Although the claim might be made that the tradition of the Virgin Mary's parents' names "originated" in medieval times, it did in fact come from some apocryphal Christian books that may date to as early as 150 A.D. The books in question were considered inspired by some of the Eastern Churches, but the Western Church rejected them as anything but apocryphal (that is, unverifiable as to authenticity, but not misleading as far as Doctrine). To this day, some of the Eastern Churches still accept these particular books as part of their Biblical Canon. It's not considered a reason to separate the Churches, however, and some of the Eastern Churches are united with the Western, or Latin Church, even though they accept the books that tell the history of St. Anne and her husband St. Joachim. It was this unity that led to acceptance of the tradition by Christians in the West when Jacobus de Voragine incorporated elements of it in his "Golden Legend" in the thirteenth century. It was immediately embraced by the people of the Latin Church, who continued it through the ages. As noted, the Church in the East had been devoted to Sts. Anne and Joachim since the Fourth Century, including the Readings on certain Feast Days of the Eastern Churches. Emperor Justinian I (d. 585) had a church built in honor of St. Anne. An Eighth Century painting of St. Anne in Rome was inspired by Byzantine (Catholic) influence. It was the strong devotion by the laity of the Church that eventually led the Latin hierarchy to declare that such fervent devotion for Jesus' grandparents, "by the Faithful of all times and in all places," indicated the Holy Spirit's approval of authenticity of that part of the apocryphal books, and so St. Anne's Feast was established in the whole Western Church in 1584. So if you are looking for a saint's name for your child, don't be discouraged by the claim that the name of the mother of Mary, Anne, is only a "legend" begun in the Middle Ages, because this "legend" has an 1,800-year-long history. Besides, we know Mary had parents, and even if it turned out that we don't know their actual names, God does, and He knows who we mean when we refer to them as Sts. Anne and Joachim.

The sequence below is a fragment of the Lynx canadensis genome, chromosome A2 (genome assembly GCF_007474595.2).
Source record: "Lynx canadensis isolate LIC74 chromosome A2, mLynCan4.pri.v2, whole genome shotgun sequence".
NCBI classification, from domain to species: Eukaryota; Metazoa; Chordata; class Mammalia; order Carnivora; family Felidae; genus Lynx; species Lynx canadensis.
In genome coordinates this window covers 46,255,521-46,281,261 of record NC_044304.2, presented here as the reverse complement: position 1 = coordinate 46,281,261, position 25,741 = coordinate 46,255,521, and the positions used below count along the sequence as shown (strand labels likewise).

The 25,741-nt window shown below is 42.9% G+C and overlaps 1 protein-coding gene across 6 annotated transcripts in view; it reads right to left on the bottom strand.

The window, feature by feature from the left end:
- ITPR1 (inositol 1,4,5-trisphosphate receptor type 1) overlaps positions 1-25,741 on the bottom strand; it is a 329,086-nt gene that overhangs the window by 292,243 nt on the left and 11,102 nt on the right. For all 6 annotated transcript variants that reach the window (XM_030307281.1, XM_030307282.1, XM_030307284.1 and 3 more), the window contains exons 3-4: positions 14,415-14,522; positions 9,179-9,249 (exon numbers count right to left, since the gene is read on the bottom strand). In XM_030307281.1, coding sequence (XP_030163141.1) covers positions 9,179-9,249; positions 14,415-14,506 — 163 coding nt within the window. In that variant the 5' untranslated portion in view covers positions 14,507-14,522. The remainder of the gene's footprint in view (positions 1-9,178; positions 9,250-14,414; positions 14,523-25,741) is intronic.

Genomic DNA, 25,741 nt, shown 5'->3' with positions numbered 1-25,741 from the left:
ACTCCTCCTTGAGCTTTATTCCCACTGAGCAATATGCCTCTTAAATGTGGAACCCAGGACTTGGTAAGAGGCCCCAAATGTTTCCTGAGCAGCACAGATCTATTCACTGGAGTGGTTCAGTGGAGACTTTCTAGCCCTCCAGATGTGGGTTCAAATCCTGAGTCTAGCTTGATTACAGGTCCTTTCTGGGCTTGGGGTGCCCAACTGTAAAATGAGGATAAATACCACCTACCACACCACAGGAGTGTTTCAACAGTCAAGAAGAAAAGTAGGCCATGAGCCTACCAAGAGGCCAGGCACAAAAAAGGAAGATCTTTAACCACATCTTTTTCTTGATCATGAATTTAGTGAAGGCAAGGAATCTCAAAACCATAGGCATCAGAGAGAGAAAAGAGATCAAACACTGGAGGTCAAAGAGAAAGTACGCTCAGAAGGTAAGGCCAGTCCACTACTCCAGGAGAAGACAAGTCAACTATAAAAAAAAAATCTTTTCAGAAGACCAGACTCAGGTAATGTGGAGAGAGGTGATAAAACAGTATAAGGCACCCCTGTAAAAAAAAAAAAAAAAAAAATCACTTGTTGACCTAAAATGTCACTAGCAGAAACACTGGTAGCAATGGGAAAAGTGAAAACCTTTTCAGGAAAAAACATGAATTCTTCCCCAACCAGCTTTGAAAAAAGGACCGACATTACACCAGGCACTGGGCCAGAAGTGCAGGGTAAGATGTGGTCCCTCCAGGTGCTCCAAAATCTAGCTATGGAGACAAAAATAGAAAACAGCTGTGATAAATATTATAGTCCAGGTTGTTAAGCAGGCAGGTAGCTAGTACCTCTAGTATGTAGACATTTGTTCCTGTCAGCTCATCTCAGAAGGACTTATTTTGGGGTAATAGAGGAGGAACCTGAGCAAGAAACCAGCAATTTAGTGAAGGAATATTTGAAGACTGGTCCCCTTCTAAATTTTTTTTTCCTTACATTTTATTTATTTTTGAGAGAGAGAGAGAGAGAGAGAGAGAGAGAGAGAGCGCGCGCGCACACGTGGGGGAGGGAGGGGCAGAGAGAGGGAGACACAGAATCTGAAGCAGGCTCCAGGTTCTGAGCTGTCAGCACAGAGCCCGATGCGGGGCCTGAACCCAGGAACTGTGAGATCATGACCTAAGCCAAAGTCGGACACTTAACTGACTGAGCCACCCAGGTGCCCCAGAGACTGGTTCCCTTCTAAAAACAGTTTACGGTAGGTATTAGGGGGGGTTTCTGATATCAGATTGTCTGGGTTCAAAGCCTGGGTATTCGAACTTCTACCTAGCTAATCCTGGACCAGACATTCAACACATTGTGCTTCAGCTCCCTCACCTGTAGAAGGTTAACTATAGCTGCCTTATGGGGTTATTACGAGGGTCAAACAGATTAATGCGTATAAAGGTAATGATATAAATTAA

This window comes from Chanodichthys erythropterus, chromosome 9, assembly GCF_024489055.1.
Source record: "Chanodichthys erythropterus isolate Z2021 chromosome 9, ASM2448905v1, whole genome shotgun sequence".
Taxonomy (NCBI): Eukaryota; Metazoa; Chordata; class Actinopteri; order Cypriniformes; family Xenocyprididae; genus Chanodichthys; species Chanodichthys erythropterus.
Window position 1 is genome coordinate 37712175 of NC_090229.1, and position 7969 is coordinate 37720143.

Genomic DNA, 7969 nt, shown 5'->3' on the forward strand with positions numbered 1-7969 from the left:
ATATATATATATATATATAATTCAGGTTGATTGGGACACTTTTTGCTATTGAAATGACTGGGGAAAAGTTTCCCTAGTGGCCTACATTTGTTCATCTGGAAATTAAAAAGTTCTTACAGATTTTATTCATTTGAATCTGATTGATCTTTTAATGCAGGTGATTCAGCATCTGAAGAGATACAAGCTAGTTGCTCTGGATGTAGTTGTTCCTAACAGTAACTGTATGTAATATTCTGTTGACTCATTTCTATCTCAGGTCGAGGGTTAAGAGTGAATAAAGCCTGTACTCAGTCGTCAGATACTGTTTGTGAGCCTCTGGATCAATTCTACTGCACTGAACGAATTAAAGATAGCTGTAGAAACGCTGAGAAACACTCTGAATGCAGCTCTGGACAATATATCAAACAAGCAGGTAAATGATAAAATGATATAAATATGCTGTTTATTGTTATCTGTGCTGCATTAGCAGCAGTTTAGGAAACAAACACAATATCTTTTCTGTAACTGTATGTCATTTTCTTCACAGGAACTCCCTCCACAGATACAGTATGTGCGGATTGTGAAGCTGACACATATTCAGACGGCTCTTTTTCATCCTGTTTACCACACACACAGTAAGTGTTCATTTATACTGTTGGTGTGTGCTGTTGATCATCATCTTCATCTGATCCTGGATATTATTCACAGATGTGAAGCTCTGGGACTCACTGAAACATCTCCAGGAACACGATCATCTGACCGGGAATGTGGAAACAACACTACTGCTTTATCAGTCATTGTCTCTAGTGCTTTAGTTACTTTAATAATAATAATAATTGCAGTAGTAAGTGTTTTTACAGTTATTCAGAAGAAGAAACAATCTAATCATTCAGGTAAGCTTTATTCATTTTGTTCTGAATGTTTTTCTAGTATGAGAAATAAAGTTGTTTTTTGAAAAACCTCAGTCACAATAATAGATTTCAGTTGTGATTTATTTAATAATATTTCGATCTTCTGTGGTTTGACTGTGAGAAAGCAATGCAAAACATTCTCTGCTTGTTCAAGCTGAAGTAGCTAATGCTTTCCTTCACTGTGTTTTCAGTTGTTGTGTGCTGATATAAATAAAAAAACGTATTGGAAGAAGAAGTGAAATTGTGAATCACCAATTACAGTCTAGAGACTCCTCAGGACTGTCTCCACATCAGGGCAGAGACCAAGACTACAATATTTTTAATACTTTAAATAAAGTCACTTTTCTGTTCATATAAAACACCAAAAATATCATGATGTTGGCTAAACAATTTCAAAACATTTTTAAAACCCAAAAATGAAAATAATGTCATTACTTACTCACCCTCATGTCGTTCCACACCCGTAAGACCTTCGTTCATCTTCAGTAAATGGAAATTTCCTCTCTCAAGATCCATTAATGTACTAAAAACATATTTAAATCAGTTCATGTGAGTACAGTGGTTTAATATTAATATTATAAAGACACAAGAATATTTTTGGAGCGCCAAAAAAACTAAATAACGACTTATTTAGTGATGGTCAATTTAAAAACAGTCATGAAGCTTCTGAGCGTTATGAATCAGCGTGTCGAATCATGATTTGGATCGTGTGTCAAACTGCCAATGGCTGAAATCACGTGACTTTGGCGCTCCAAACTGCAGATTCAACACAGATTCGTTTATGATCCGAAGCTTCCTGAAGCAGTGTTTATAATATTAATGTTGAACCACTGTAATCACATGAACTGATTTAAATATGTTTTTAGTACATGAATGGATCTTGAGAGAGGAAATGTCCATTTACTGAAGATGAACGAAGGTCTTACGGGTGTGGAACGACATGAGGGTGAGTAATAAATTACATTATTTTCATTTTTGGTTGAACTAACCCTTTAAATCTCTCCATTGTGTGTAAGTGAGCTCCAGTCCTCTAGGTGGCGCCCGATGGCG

- Famous real-life people named Anne: | Edit
Anne Heche, actress
Queen Anne, British monarch
Anne Boleyn, second wife of Henry VIII, mother of Queen Elizabeth I
Anne of Cleves, fourth wife of Henry VIII
Anne Landers, syndicated advice columnist
Anne Hathaway, American actress
Anne Hathaway, wife of William Shakespeare
Anne Bronte, poet and novelist
Anne Sullivan, American teacher of Helen Keller
Anne Doyle, Irish newsreader
Anne Frank, Dutch diarist (12 June 1929 – early March 1945), gained international fame posthumously following the publication of her diary which documents her experiences hiding during the German occupation of the Netherlands in World War II
Anne Baxter, actress
Anne Bancroft, actress
Anne Archer, actress
Ann Sheridan, actress
Anne McCaffrey, novelist "Dragon Riders of Pern" and many others (my personal favorite)
Anne Jackson, actress
Anne Morrow Lindbergh, aviator and author
Anne Murray, singer
Anne Madden, Irish artist
Anne Yeats, Irish artist & niece of William Butler Yeats
Princess Anne, Princess Royal & daughter of Queen Elizabeth II & Prince Philip
Anne Bronte, author of "Agnes Grey" & "The Tennant of Wildfell Hall".
- Anne in song, story & screen: | Edit
Anne Shirley, character in L.M. Montgomery's "Anne of Green Gables"
Anne Elliot, character in Jane Austen's "Persuasion"
Anne Clephane, from Edith Wharton's "The Mother's Recompense"
"Leslie Anne Levine", song by the Decemberists
"Annie's Song", by John Denver